United States domestic shredded scrap prices monthly average gained over $7 a long ton month-on-month in July as prices recovered from recent falls in May and June.
“Buy-week” for July saw the price of shredded scrap in the US Midwest rebound from the falls seen in recent months. TSI’s index for the region gained over US$7/long ton or 2% month-on-month to reach $379/long ton (delivered mill).
Once trading got underway at the beginning of the week it was evident that a familiar picture was emerging, with significant re-gional pricing disparity.
Prices cooled off as the week progressed, with mills finding little resistance when pushing for lower pricing as there was plentiful scrap to meet their needs. Mills with low scrap inventories kicked off the buying at levels up to $15/long ton higher than June pricing. Meanwhile, those who could afford to wait in the hope of prices softening were rewarded, with yards eventually yielding to mills and prices moving sideways-to-slightly-up by the end of the week.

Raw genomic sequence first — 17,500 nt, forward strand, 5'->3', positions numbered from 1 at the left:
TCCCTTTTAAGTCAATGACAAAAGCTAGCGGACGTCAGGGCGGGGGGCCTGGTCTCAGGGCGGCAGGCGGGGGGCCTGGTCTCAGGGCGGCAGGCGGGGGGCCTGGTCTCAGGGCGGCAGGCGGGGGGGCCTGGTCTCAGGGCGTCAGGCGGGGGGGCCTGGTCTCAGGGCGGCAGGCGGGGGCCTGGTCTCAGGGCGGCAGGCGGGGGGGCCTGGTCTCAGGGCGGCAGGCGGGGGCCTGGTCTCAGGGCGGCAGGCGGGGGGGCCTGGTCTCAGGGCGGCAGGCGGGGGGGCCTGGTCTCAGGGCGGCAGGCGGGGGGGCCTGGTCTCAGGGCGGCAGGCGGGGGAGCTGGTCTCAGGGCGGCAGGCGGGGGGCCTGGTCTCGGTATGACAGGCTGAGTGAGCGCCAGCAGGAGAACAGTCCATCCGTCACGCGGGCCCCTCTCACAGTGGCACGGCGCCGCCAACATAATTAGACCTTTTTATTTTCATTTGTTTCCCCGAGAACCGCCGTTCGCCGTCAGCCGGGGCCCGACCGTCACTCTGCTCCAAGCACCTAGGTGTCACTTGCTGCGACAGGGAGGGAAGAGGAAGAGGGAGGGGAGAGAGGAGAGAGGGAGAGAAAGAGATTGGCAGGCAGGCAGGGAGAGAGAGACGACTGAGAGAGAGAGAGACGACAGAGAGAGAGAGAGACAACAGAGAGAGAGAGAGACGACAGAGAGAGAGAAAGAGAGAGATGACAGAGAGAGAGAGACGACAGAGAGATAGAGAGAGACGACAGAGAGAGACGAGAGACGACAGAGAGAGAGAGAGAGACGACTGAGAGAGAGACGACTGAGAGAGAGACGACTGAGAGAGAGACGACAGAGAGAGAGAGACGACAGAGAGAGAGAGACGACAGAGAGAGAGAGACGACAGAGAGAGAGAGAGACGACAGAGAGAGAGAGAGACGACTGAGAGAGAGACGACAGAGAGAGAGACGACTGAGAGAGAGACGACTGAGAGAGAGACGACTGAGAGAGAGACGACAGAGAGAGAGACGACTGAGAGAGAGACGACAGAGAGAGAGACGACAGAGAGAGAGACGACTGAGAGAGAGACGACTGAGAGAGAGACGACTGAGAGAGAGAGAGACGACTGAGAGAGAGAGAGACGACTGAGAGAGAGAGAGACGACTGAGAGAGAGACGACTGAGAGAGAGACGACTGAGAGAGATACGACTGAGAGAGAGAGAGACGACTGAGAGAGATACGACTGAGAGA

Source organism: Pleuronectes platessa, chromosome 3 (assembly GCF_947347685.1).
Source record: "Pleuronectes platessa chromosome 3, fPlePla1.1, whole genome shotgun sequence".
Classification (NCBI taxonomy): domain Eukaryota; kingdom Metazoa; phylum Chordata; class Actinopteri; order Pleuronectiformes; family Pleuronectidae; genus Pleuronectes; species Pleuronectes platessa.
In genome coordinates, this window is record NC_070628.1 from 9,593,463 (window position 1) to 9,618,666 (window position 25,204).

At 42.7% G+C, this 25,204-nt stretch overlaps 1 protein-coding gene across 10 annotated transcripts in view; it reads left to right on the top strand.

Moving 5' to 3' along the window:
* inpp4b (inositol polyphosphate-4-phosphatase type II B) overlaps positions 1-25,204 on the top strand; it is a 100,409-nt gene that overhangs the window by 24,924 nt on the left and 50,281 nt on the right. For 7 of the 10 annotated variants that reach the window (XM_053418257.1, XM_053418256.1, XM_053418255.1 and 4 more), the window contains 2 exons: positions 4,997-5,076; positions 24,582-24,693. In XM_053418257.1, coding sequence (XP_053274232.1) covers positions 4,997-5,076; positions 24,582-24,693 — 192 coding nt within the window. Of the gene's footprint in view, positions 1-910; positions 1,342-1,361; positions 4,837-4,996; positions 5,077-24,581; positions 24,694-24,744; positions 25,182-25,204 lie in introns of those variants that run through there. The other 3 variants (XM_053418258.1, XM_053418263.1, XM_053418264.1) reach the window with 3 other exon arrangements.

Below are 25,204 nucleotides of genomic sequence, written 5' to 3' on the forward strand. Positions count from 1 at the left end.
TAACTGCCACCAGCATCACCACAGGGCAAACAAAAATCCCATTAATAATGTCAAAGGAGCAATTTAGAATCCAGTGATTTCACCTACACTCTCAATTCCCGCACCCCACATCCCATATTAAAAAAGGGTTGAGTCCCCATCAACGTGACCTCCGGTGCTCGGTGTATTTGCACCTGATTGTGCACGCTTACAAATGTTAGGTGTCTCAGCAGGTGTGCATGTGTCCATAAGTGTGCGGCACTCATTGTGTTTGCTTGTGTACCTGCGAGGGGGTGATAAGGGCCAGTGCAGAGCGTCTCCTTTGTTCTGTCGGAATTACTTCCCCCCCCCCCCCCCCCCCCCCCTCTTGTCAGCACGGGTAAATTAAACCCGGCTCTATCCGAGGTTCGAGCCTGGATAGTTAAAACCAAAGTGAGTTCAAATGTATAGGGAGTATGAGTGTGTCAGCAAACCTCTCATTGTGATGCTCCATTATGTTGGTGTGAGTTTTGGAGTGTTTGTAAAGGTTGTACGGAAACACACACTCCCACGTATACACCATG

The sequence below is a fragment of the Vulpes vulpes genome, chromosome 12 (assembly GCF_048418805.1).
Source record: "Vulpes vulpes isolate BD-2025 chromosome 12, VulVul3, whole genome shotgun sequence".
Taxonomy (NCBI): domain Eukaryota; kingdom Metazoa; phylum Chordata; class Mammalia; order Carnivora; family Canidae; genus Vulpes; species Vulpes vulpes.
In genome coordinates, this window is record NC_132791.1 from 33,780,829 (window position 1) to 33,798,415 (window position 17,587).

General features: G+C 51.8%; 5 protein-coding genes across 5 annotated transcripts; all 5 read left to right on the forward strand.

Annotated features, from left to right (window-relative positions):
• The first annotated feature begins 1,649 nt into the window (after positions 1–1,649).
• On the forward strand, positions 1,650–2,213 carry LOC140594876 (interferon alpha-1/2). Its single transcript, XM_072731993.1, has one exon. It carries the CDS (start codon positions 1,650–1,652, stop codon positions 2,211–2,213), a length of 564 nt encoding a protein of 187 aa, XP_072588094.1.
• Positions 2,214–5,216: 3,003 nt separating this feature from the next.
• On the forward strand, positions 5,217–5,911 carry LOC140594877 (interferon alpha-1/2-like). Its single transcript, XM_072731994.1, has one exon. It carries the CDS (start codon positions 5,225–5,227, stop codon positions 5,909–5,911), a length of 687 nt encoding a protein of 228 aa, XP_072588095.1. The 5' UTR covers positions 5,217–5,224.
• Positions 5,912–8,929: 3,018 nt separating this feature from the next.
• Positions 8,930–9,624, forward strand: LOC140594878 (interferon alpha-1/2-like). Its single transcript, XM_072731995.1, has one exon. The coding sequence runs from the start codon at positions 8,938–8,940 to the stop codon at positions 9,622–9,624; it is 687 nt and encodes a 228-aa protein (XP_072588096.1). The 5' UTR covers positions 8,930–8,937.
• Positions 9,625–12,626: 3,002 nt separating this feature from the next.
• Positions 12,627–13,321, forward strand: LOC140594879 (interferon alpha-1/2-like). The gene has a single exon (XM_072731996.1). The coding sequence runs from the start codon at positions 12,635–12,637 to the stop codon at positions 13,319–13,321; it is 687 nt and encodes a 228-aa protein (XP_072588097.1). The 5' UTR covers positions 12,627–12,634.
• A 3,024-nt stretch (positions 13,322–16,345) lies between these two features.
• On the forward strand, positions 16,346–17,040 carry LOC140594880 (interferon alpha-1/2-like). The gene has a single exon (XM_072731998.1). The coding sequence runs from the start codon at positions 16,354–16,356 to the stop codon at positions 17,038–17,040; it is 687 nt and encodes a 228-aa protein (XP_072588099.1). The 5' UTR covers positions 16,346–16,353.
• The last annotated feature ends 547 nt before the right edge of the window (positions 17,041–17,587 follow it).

Prices were kept in check to some extent by traditional East Coast exporters focussing their attentions on selling material domestically. This served to increase supply into the Midwest region, helping to keep a lid on the extent of July price increases. This is because domestic pricing was still more favourable for yards than exports, despite the inland freight costs.